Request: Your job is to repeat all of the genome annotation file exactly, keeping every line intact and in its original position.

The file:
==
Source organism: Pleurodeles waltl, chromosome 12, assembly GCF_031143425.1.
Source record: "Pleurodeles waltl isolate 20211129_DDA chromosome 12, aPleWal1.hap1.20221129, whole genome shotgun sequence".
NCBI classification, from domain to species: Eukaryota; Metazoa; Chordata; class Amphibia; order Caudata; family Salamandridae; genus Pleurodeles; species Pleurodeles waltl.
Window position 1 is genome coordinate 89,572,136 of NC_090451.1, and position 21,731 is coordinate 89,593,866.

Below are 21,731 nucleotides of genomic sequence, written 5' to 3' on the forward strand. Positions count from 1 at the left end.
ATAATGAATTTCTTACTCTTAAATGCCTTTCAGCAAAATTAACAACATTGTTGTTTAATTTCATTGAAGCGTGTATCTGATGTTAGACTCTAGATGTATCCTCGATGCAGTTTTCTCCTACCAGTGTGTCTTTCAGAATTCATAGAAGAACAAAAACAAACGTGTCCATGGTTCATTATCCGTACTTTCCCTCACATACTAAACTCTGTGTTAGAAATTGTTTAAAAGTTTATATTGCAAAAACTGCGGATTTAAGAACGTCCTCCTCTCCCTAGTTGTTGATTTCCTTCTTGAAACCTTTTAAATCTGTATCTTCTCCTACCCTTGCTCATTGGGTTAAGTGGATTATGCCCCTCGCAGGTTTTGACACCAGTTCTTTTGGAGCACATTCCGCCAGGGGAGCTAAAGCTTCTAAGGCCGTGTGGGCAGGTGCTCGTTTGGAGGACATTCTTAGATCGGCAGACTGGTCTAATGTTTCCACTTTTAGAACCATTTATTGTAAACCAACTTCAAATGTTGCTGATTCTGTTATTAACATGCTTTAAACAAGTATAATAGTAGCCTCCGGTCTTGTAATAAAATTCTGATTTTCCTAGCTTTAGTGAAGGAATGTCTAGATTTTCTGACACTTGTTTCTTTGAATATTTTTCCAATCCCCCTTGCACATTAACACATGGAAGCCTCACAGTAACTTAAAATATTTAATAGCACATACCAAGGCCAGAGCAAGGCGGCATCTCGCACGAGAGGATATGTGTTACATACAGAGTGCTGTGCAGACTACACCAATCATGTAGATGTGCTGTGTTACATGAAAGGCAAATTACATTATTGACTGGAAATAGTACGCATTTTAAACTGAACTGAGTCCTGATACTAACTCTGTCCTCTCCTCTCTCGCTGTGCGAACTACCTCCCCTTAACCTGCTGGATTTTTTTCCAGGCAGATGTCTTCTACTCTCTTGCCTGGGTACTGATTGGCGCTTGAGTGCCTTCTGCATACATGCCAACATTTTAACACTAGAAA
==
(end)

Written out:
Source organism: Pleurodeles waltl, chromosome 12, assembly GCF_031143425.1.
Source record: "Pleurodeles waltl isolate 20211129_DDA chromosome 12, aPleWal1.hap1.20221129, whole genome shotgun sequence".
NCBI classification, from domain to species: Eukaryota; Metazoa; Chordata; class Amphibia; order Caudata; family Salamandridae; genus Pleurodeles; species Pleurodeles waltl.
Window position 1 is genome coordinate 89,572,136 of NC_090451.1, and position 21,731 is coordinate 89,593,866.

Below are 21,731 nucleotides of genomic sequence, written 5' to 3' on the forward strand. Positions count from 1 at the left end.
ATAATGAATTTCTTACTCTTAAATGCCTTTCAGCAAAATTAACAACATTGTTGTTTAATTTCATTGAAGCGTGTATCTGATGTTAGACTCTAGATGTATCCTCGATGCAGTTTTCTCCTACCAGTGTGTCTTTCAGAATTCATAGAAGAACAAAAACAAACGTGTCCATGGTTCATTATCCGTACTTTCCCTCACATACTAAACTCTGTGTTAGAAATTGTTTAAAAGTTTATATTGCAAAAACTGCGGATTTAAGAACGTCCTCCTCTCCCTAGTTGTTGATTTCCTTCTTGAAACCTTTTAAATCTGTATCTTCTCCTACCCTTGCTCATTGGGTTAAGTGGATTATGCCCCTCGCAGGTTTTGACACCAGTTCTTTTGGAGCACATTCCGCCAGGGGAGCTAAAGCTTCTAAGGCCGTGTGGGCAGGTGCTCGTTTGGAGGACATTCTTAGATCGGCAGACTGGTCTAATGTTTCCACTTTTAGAACCATTTATTGTAAACCAACTTCAAATGTTGCTGATTCTGTTATTAACATGCTTTAAACAAGTATAATAGTAGCCTCCGGTCTTGTAATAAAATTCTGATTTTCCTAGCTTTAGTGAAGGAATGTCTAGATTTTCTGACACTTGTTTCTTTGAATATTTTTCCAATCCCCCTTGCACATTAACACATGGAAGCCTCACAGTAACTTAAAATATTTAATAGCACATACCAAGGCCAGAGCAAGGCGGCATCTCGCACGAGAGGATATGTGTTACATACAGAGTGCTGTGCAGACTACACCAATCATGTAGATGTGCTGTGTTACATGAAAGGCAAATTACATTATTGACTGGAAATAGTACGCATTTTAAACTGAACTGAGTCCTGATACTAACTCTGTCCTCTCCTCTCTCGCTGTGCGAACTACCTCCCCTTAACCTGCTGGATTTTTTTCCAGGCAGATGTCTTCTACTCTCTTGCCTGGGTACTGATTGGCGCTTGAGTGCCTTCTGCATACATGCCAACATTTTAACACTAGAAA